The debate about whether the government should stick to a modicum of fiscal discipline in its Budget for 2020-21, or forget the deficit and open the tap, should be seen against this backdrop. It should also be viewed from the perspective of the level of debt in relation to GDP (too high and climbing higher), and what a higher level of borrowing might do to interest rates, which too are high. While it could be argued that a counter-cyclical fiscal policy points to opening the tap, the reality is that the fiscal sins of the past are already extracting their price in different ways. There is a time for atonement, and for lowering one’s expectations of the economy — and therefore not trying to do too much in the Budget.

By Special Arrangement with Business Standard

Also read: Nirmala Sitharaman’s Budget 2020 must make MSME lending a core business activity of banks


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  1. I agree with views expressed here. It is not for the first time that the Union Budget has become a topic of a very intense debate. 2. There are so many sectors of economy which need Central government support for getting back to growth ways. 3. Central government has to take several important steps so that our economy gets back to the growth path. In this context my observations are as follows: (a) we have to take steps to be serious about implementation of fiscal disciplinary measures. (b) Increasing tax revenue is one way of prudent financial management. What is observed is that the Central government is simply not able to reduce wasteful expenditure in form of populist subsidies. Even as the Central government makes efforts to increase revenue, all such efforts will not be successful without controlling expenditure. Efforts to control expenditure will have to be made by the state governments too. (c) To minimize scope for tax evasion and to improve fiscal discipline, particularly of indirect taxes, there should be good coordination between the Central and State governments. Unfortunately there is very little cooperation today and that leaves scope for tax evasion. (d) As pointed out by the author in an earlier article, both the Central and State governments will have to adopt commercial systems of accounting on a top priority basis. Once commercial system of accounts is adopted, it would be possible for placing governments’ annual financial statements in the public domain. This step will be a major step forward to improve governance.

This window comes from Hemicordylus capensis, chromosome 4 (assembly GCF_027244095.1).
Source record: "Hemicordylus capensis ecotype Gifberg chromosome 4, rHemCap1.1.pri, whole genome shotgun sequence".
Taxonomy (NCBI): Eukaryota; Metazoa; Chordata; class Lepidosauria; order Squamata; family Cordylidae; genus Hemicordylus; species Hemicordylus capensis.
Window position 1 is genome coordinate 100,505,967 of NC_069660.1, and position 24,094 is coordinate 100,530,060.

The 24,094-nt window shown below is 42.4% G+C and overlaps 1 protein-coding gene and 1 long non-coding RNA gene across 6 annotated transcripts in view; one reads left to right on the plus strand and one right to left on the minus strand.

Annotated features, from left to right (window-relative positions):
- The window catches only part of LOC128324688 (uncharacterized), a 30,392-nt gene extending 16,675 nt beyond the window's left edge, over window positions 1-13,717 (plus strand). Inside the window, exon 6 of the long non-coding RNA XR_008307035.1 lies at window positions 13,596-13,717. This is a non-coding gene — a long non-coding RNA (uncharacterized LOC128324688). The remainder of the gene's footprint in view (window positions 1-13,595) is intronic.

2. An excellent piece. Deficit in Gross Revenue Collections is effect rather than cause of slow down in economy. This is why the huge deficit persists despite improvement in Gross Revenue Collections/ GDP ratio. Over-budgeting should be avoided, so also the knee-jerk solutions. Government should now focus on structural reforms rather than dreaming overnight transformation in the economy. The target of 5 trillion dollar economy is over ambitious and needs to be toned down. Modi may not like it, but he has no magic wand. The country had to be patient and toil hard. There is no easy way.